CW 24, 63-67.
THE ROMANCE OF THE THREE WOOERS
YEARS agone it did befall
By a mouldering brick wall
Three knights strong and lithe and tall
Met as they had sworn to do.
The first knight had a lady's shoe
The second had a silken fold
Shredden from a lady's dress;
But the third knight bore a tress
Just the colour of the corn,
From a lady's head 'twas shorn.
The first knight had about his head
A covering of russet red
That wrapped about his helm and crest,
And a red cloth on his breast,
So what his cognisance might be
The others could not lightly see.
The second knight had got no crest
Nor any bearing on his breast,
Plain linen, plain steel only, quite
Without device and only white.
The third knight wore upon his head
Two lilies, one was white, one red,
Likewise on his green surcoat he
Carried a purple-leaved lily.
That wall choked up with weeds and mould
Was the rampart of a castle old
Quite ruined now, but verily
Eld had not caused it so to be,
Indeed petraria-stones you saw
Had crashed through every window and door,
Besides through all the weedy court
 In his hand, a shoe of gold;
Were scattered bones of men that fought
In that grim battle long ago—
Yea man had caused it to be so.
The slope of grass the knights sat on
Covered the bones of those that won
In that grim fight; moreover you
Could see hard by cat-towers two
The victors left behind them there;
They rotted in the autumn air.
An aspen-wood did grow close by
In which the trees hung all awry
Half fallen, yet they could not die,
Though summers since this way they fell,
The other trees propped them so well.
I think you wish to know from me
Something of this strange company,
Then listen: three years ago these three,
Wandering from whose court know I not
Nor from what land, nor know I what
Their friends said to them when they went.
Now these three were at first content
To have adventures such as might
Befall to any errant knight,
Until one morning at the dawn
Each one awaking found a torn
And bloody parchment on his mouth
And all their faces turned round South.
These scrolls were writ in black and red
And the same legend each one said,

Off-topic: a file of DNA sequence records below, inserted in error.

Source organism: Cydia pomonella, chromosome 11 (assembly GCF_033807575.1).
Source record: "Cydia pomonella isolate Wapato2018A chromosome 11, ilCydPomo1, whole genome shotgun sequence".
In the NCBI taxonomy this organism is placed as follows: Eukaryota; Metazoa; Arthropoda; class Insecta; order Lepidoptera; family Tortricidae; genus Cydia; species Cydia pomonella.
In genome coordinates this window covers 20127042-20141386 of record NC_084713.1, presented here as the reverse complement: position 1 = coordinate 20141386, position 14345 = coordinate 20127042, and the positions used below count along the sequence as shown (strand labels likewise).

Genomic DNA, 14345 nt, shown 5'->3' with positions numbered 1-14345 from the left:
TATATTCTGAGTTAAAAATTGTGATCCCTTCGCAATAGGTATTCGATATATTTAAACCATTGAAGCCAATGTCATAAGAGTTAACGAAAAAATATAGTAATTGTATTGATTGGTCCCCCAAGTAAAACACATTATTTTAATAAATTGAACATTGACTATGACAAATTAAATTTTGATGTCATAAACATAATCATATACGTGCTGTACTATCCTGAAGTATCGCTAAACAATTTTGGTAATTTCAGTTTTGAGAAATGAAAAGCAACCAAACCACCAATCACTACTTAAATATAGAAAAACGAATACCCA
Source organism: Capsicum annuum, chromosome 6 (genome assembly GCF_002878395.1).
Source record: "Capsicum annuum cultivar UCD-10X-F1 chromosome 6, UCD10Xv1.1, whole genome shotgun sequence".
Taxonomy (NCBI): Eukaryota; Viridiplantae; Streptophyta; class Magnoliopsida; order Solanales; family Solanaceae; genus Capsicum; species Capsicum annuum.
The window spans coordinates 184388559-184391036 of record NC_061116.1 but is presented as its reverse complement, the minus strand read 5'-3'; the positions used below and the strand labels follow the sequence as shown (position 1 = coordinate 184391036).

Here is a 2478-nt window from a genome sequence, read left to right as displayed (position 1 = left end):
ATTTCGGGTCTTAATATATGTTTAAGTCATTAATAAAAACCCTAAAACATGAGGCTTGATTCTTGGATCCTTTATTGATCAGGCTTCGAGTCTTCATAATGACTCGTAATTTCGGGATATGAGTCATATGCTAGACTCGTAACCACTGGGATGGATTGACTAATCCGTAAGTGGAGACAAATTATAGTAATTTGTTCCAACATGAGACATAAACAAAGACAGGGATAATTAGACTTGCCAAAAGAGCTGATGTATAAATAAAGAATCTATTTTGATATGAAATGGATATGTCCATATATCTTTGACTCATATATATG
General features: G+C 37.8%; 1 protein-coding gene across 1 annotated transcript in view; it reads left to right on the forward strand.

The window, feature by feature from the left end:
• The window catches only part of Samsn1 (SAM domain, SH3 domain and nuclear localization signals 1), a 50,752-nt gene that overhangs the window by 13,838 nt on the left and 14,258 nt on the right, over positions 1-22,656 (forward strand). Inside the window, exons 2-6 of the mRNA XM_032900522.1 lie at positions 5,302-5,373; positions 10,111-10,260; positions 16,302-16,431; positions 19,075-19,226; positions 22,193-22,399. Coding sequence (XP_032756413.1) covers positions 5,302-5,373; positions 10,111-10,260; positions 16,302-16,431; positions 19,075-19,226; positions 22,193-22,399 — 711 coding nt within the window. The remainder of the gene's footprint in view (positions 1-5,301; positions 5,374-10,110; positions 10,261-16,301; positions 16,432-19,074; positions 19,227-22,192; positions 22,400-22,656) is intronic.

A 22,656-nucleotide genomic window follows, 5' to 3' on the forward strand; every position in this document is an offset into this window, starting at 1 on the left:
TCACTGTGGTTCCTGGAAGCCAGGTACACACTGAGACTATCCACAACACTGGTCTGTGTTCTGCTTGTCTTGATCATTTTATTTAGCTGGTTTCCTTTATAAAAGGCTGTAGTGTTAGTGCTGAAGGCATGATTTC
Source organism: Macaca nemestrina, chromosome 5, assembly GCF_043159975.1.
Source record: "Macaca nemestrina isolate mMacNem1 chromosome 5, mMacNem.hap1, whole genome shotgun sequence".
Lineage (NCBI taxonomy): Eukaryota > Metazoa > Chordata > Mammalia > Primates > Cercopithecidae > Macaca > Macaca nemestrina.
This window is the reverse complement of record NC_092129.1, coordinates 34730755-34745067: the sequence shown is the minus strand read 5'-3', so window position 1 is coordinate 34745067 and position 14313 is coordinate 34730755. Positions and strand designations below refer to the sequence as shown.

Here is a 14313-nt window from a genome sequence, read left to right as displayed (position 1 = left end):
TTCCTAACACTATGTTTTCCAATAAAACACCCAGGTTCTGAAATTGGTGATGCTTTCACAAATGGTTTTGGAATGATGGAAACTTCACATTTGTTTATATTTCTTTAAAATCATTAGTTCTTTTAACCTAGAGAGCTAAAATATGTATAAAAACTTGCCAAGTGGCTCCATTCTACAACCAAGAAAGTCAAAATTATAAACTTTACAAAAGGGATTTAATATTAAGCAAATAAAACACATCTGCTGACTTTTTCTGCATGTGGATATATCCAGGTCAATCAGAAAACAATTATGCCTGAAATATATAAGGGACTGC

" By that which touches either cheek
Go Southward and the Gold Land seek."
—Truly red blood was on each cheek.
Then rose they up with heavy cheer
And bathed them in a fountain near;
 They could not wash that stain away,
It drove them onward day by day
Through many unknown lands till they
Heard rumours of a golden land,
And great men bowed at their command.
Joy grew within them when they found
That they would be so well renowned,
Arm linked in arm they would walk now
With straight drawn lips and unmoved brow,
They pitied those they chanced to see
Not being as they a mystery,
And going Southward nearer drew
To the Golden Land, as they well knew.
At last one morn of autumntide,
As thinking high things they did ride,
They came unto an aspen-wood
Where strange things nowise understood
Lay carved in stone their way beside.
A little further did they ride
That morning of late autumntide
And came out in a wide clear space
And there saw midways of that place
The Castle of the Golden Land.
Christ, it was hard to understand:
Each looked the other in the eyes,
Each saw no trace of wild surprise—
No sign of rage nor of distress,
Nothing but mere blank hopelessness.
They sat down on that slope of green
Where lay the dead men's bones between
The soft grass and the inner fire,
They seemed to have no one desire
Not e'en for death, till the eldest knight
Who was yet young—Sir John he hight—
He said, "The bones lie in the court,
 But did all die there where they fought,
Did none escape and freely rove?
—Knights, have ye ever been in love?"
They said not nay, they said not yea,
Then said he," Knights, I have a way
To try if God be wholly bad
To us and we to him—yea sad
It may be in the aftertime—
To us it must be sad—now climb
With me this battered rampart-wall,
Link hands and swear together all."
They stood together, said no word
For many minutes, then a bird
Whose head and legs were yellow, sat
Upon a tower; he looked fat
Because he puffed his feathers so
To screen him, for the wind did blow
Cold and full east—but he was thin:
They thought he looked like a great sin.
Sir John held up his hilt to kiss
Then said, "Now by Christ's cross swear this
That we three different ways will rove,
Search heartily for a true love,
But when three years have passed by
Come here again to live or die;
For whoso loveth happily
Those three years through, the same shall die,
Him and his love, yea verily
If so it happen to us all
Likeways we and our loves shall fall."
They swore with curled lips and straight brow,
The loathly bird that stood just now
Upon the tower-top did shrink
To his right size, croaked, gave one blink
 And then let fall his yellow head
On his yellow neck and he was dead.
Natheless his body hung up there
Till all the bones were white and bare.
So when three years had passed away
The knights came as they swore that day
Back to the dismal castle-wall,
And each one to tell his love and all
His victory or defeat and fall.